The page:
- Understanding Sound Transmission Class (STC)
- All areas with an SII index higher than 20% should consider sound masking
Green buildings: how sustainability comes at the expense of acoustics
Post occupancy evaluations conducted by the Center for the Built Environment (CBE) at the University of California, Berkeley revealed that green building acoustics are typically worse than their traditional counterparts. Why is that?
- Natural ventilation, day lighting, radiant heating and cooling, lightweight steel frames, etc. all lead to poor architectural acoustics.
- Reduced indoor/outdoor sound isolation, and more acoustically reflective surfaces such as glass, wood, and brick mean less opportunities for sound absorption.
- Less HVAC noise may be a good thing but it also means that office conversations are more easily overheard.
What is sound masking and how does it work?
- Emitting a soft, inconspicuous background sound to make office sound level more uniform and speech less intelligible.
- Making undesirable conversations and noisy distractions less audible to improve employee concentration and productivity.
- Sound masking VS noise cancelling technology: learning the key differences and limitations.
Where, when, and how sound masking makes a positive impact
- In what conditions should sound masking be considered? (minimum privacy levels, minimum background noise levels).
- Open and closed offices (Eliminating distractions, Improving focus, Improving error rates/accuracy, Reducing stress).
- Hospitals and medical facilities (Enhancing sleep quality of patients, Achieving compliance with HIPAA requirements at a lower cost).
How to integrate sound masking in new office construction and retrofits
- Recommended sound absorbing material and ceiling design
- Recommended minimum plenum height
- Best alternatives when no plenum space or access is available
- Calculating the cost and ROI of sound masking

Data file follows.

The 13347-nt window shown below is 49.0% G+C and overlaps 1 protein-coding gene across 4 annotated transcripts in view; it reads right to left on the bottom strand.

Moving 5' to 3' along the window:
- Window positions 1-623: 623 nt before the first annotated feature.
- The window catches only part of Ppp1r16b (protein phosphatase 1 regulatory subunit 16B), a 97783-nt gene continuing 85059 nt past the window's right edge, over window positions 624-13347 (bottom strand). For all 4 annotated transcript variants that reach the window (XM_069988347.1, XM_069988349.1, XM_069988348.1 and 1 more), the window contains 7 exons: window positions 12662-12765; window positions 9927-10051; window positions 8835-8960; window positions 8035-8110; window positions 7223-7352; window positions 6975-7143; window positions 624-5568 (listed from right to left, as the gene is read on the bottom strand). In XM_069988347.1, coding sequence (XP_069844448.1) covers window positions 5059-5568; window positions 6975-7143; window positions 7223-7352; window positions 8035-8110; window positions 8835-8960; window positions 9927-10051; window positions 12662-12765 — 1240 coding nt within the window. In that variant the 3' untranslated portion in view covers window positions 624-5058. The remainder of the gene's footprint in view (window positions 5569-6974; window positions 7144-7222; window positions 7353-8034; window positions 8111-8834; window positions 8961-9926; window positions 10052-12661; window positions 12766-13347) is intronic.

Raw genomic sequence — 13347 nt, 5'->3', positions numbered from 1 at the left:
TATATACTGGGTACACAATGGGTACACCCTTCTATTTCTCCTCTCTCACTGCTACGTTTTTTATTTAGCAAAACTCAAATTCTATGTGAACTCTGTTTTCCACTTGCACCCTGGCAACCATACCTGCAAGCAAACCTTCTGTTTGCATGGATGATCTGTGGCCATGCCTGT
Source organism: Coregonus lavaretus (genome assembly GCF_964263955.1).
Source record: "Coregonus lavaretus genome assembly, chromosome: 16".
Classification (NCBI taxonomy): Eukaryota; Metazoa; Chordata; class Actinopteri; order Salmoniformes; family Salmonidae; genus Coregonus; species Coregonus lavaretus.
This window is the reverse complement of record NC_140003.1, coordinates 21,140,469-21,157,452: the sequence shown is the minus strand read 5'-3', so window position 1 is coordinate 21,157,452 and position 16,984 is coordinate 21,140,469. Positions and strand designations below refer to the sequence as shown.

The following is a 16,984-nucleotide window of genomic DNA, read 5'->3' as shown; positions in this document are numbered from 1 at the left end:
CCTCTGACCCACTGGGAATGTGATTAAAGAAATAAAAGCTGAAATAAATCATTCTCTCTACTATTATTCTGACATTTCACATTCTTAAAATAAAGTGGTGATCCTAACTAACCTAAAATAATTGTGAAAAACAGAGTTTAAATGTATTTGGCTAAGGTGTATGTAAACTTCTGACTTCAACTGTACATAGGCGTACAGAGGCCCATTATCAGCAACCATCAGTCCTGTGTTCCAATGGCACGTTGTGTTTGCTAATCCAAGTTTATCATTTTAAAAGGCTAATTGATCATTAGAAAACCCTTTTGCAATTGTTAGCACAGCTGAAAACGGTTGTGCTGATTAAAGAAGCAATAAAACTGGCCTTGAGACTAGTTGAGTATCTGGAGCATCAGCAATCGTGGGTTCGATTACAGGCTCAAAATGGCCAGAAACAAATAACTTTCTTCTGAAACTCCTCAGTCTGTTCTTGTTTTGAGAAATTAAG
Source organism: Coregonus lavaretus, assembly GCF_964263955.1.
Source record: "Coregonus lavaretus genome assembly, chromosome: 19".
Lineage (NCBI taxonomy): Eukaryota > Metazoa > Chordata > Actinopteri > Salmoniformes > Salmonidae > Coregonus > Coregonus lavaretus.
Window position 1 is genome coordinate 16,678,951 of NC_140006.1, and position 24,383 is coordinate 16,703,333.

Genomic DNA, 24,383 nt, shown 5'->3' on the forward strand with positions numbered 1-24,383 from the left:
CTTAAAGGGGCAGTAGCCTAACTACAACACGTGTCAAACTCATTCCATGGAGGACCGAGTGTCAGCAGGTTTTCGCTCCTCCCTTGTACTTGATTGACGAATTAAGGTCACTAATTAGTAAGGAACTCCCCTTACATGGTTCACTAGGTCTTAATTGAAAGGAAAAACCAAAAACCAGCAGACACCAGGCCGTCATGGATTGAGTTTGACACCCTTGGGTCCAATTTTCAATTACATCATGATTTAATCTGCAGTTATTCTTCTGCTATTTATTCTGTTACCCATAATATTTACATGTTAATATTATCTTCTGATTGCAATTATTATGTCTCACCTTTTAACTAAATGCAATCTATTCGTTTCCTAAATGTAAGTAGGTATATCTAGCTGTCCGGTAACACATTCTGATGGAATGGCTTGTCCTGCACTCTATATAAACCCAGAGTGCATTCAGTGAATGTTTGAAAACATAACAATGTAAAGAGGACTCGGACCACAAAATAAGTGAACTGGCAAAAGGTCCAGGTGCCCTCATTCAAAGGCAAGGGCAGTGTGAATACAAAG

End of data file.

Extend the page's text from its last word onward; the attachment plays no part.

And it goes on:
Where to install sound masking speakers in an office space
- Understanding the concept of Acoustic Room Response.
- Plenum-mounted sound masking speakers VS direct in-ceiling speakers: distinguishing marketing hype from measurable performance.
How to specify and choose the right sound masking system
- The advantages of choosing a network-ready system with a fully integrated management software.
- How the system's acoustical calibration should always be based on the unique attributes of the individual zones covered.
- How adaptive controls are necessary in a dynamic office space where the volume of noisy distractions vary constantly.
- How the sound masking volume can automatically self-adjust based on the fluctuating background noise levels.
Why Should You Learn About Sound Masking Technology?
Why should you take this course? It’s 100% free and you can take it at your convenience from the comfort of your home. It’s also 100% objective as in we’re not going to try to sell you our system or anything. We’re passionate acoustical engineers first, sound masking system manufacturer and supplier second. Solving noise problems and acoustic privacy issues is all we do and we’re best at what we do.
Raising Your Game in Workspace Acoustics